The Bienen School of Music presented its first live, in-person performances since March 2020 with the world premiere of Eclipse, a work designed to be performed in a socially distanced setting under a full moon. Members of Bienen School choral ensembles performed on the Lakefill area of Northwestern’s Evanston campus on April 25 and 26—dates chosen to coincide with the month’s full, pink supermoon.
As the COVID-19 pandemic took hold in the US, Bienen professor of conducting and ensembles Donald Nally and conductor-arranger-collaborator Kevin Vondrak ’17 MMus found themselves separated by nearly 800 miles. Nally is conductor of Grammy Award-winning new music choir The Crossing, while Vondrak serves as artistic associate and assistant conductor, and the two have maintained their creative partnership while navigating the challenges of the pandemic. They collaborated to compose and produce The Crossing’s October 2020 outdoor, socially distanced performances of The Forest.
Nally and Vondrak found inspiration in an experience familiar to many in the Northwestern and Chicagoland communities: standing under a full moon on the shore of Lake Michigan, absorbing the sights and the sound of the waves, lost in reflection. This experience drew them to the words of Illinois Poet Laureate and Northwestern alumna Angela Jackson ’77, from her poem Eclipse—an exploration of a personal reaction to cataclysmic societal events, filtered through the perspective of a lunar eclipse. The choral work Eclipse showcases the text of Jackson’s poem of the same title, from her 2015 collection of poems “It Seems Like a Mighty Long Time.”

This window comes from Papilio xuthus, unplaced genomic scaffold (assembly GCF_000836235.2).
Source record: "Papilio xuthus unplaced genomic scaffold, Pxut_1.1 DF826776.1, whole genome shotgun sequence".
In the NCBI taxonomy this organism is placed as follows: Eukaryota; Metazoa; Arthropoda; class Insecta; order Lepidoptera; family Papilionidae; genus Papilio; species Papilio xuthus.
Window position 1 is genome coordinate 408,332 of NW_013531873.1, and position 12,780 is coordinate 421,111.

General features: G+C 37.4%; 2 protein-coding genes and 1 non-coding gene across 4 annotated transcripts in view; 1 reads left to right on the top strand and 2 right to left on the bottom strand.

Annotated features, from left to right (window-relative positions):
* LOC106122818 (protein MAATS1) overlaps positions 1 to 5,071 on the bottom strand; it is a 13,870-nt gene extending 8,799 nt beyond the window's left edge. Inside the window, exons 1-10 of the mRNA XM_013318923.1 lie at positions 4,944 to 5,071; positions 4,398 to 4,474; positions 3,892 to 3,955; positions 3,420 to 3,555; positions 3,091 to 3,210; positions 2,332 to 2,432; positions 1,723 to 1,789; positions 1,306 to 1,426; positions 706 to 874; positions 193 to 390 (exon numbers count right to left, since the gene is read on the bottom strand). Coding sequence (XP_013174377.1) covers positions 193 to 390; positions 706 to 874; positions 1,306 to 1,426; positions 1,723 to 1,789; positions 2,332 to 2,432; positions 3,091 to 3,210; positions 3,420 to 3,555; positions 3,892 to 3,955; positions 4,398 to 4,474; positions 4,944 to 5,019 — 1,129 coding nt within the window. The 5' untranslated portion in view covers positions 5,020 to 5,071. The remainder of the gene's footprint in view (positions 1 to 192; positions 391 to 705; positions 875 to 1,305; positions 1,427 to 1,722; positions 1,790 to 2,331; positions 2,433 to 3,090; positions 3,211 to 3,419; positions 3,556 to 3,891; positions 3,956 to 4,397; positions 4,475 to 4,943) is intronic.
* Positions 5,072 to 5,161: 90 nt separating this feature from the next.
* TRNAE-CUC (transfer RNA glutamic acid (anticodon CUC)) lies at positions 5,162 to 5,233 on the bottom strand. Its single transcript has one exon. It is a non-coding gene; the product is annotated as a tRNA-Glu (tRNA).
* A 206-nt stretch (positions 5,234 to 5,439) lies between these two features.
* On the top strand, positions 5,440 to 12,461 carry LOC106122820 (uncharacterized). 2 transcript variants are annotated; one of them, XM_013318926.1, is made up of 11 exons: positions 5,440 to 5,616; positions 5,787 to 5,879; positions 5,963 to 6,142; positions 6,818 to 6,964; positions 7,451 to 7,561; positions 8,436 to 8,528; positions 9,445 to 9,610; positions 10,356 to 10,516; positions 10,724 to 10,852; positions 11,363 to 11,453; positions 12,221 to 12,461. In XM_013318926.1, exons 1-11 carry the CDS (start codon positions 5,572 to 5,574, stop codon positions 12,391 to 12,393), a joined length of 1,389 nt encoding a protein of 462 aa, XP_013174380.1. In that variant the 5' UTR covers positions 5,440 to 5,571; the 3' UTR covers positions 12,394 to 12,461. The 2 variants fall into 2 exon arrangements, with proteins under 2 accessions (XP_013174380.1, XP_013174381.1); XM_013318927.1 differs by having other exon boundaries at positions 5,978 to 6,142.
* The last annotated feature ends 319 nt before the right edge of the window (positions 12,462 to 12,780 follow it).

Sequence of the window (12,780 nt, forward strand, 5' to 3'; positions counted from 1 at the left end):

“Maybe the things I’ve thought about, standing there in the full moon, differ from Angela’s or Kevin’s,” said Nally, “but they emerge from the same place in my mind—one of memory, loss, and a sense of belonging. One of wonder and humility, and at the same time disappointment and disgust. One of ‘this is how things are, not how I’d like them to be.’”
Eclipse offered its audience the opportunity for their own meaningful reflection, in the same setting. Over 60 performers, stationed at intervals along the Northwestern Lakefill, created a cloud of sound amplified by illuminated megaphones. Audience members experienced the piece in a linear fashion by walking the length of the Lakefill from south to north at a relaxed pace.
Timed entry to the performances provided crowd control, and audience members were required to wear a mask and maintain a distance of at least six feet from others not in their group. Pre-registration to the events sold out in eight hours, demonstrating how starved audiences have been for live musical performances.
“We hope that the piece will live on past the masks and the isolation and be heard again—in a field, on a hill, in a parking lot, a backyard, by a stream—at a time when the singers gather and are close together beforehand and again afterward, grateful for the privilege of group singing, the importance (as in our piece) of the individual to the whole and the whole to the individual, listening together, close, and unafraid. We hope it is a memory of a time past, having emerged not just from the pandemic, but from the many eclipses that are gathered here in Angela’s words and in our music,” said Nally.